The Israeli Air Force is planning its largest-ever acquisition in an $11 billion deal being negotiated with the US aircraft manufacturer Boeing.
The deal appears set to include a squadron of F-15 jets with upgraded stealth features, a squadron of cargo helicopters and aerial refueling planes, according to a report in the Israel Hayom daily.
The purchase will be funded from US military aid money, which comes to some $3.8 billion annually, over the next decade as the new planes and helicopters are delivered.
According to military officials, Israel’s Yas’ur cargo helicopters (otherwise known as the Sikorsky CH-53 Sea Stallions) and refueling planes are thought to be outdated, and their replacement has been a priority for the Air Force.
The Air Force favors replacing the aging squadrons with Boeing platforms over some of the company’s competitors for several reasons, the report says. Boeing’s refueling planes are based on the 767 passenger jet, have a proven record of reliability and can be delivered fairly quickly. Boeing’s helicopter lines, specifically the CH-47 Chinook and V-22 Osprey, mean a single procurement deal can deliver a helicopter squadron with more diverse capabilities.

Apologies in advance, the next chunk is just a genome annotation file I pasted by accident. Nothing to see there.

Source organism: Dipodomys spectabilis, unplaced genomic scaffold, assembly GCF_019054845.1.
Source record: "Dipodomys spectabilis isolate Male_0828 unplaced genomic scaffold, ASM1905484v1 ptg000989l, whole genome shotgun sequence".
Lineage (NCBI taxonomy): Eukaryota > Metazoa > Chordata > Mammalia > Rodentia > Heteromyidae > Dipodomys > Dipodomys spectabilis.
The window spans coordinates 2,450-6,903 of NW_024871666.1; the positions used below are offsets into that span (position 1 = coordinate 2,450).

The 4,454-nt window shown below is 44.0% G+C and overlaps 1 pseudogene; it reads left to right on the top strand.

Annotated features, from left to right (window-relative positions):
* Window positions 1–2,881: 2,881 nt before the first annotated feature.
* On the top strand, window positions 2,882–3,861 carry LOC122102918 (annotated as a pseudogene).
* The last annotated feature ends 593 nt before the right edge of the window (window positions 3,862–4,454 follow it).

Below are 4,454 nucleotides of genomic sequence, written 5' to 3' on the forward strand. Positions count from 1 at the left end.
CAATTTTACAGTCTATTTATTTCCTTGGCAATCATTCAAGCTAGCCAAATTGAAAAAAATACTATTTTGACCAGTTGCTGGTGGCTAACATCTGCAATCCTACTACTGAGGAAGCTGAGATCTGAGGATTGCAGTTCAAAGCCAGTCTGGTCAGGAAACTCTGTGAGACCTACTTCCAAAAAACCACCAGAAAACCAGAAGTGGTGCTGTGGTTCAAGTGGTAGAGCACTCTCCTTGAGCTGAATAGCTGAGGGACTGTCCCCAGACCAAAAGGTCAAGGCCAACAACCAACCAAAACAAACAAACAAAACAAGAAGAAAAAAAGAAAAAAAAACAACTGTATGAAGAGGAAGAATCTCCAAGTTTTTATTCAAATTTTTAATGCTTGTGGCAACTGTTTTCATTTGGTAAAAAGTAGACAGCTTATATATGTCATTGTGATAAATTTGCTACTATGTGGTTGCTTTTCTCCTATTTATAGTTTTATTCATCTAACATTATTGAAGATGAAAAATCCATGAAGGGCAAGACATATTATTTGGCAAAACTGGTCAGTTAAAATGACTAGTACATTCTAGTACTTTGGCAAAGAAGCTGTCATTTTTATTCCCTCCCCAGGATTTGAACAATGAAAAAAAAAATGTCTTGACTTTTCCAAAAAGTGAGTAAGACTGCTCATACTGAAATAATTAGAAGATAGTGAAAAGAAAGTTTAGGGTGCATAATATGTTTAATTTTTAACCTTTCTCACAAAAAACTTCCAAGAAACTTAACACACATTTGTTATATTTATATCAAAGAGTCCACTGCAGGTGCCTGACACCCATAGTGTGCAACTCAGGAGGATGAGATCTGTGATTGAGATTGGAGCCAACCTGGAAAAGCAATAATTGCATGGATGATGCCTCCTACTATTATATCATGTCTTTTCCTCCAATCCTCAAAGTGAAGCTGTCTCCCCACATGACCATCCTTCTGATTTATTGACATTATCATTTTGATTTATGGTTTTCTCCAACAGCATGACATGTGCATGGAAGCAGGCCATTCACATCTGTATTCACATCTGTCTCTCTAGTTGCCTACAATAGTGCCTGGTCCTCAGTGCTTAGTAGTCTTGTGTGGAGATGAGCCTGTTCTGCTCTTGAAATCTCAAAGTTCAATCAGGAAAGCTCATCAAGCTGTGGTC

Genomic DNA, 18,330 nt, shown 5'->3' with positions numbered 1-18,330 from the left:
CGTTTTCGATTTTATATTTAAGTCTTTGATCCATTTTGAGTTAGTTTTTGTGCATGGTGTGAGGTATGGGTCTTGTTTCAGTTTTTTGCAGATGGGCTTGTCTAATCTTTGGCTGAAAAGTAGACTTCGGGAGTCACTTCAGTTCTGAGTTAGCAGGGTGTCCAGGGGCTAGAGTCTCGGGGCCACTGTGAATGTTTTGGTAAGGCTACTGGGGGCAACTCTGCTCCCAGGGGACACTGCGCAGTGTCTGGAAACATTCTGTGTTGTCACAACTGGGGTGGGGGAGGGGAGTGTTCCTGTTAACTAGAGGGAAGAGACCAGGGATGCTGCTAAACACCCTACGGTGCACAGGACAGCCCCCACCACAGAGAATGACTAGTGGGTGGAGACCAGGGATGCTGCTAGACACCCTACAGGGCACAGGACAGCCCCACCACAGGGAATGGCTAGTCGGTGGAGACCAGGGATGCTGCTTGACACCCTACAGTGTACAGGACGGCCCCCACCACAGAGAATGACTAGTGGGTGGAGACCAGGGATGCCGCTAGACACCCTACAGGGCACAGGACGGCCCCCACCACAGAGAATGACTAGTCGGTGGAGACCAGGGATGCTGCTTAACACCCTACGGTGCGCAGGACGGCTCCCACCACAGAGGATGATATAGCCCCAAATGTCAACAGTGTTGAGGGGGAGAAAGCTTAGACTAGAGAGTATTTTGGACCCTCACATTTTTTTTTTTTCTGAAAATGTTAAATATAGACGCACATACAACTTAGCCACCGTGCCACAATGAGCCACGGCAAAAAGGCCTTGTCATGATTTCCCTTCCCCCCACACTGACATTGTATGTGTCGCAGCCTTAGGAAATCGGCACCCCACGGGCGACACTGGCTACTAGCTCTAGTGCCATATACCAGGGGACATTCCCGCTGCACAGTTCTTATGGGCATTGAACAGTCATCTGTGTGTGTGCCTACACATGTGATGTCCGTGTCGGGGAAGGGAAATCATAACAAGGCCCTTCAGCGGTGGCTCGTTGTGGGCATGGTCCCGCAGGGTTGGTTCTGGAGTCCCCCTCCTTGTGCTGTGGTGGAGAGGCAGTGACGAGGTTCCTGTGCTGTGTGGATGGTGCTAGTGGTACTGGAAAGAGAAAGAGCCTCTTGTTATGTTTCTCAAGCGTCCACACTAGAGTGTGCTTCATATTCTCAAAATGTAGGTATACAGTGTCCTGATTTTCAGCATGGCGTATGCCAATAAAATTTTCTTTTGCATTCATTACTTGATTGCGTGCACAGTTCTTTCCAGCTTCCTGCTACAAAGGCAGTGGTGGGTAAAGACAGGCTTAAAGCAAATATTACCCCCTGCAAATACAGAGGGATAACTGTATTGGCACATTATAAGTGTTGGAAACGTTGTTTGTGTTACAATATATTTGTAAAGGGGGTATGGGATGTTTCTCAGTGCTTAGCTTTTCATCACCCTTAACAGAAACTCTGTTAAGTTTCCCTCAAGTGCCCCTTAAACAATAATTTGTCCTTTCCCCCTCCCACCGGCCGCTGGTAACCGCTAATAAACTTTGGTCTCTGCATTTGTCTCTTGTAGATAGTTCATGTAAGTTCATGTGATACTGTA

The Chinook is among the most load-bearing of military helicopters on the market, while the Osprey is a tilt-rotor craft that can take off and land like a helicopter but flies like an airplane.
If the deal goes through and Israel returns to purchasing F-15s, it would mark the first Boeing fighter jet acquisition by the Israeli Air Force in two decades. In the years since, Israel has bought 100 F-16s and another 50 F-35 stealth jets from Boeing’s chief competitor, Lockheed Martin.
The F-15s being considered in the deal, to be dubbed IA for “Israel Advanced,” according to Israel Hayom, would be an upgraded version of the old plane that would include certain stealth capabilities, such as radar-absorbing paint and internal weapons carriage.
The deal has yet to be finalized. A final recommendation from the Air Force is expected to be delivered soon to Chief of Staff Lt. Gen. Gadi Eisenkot and the Defense Ministry. A final decision on so hefty a purchase would then have to be approved by the 10-member security cabinet.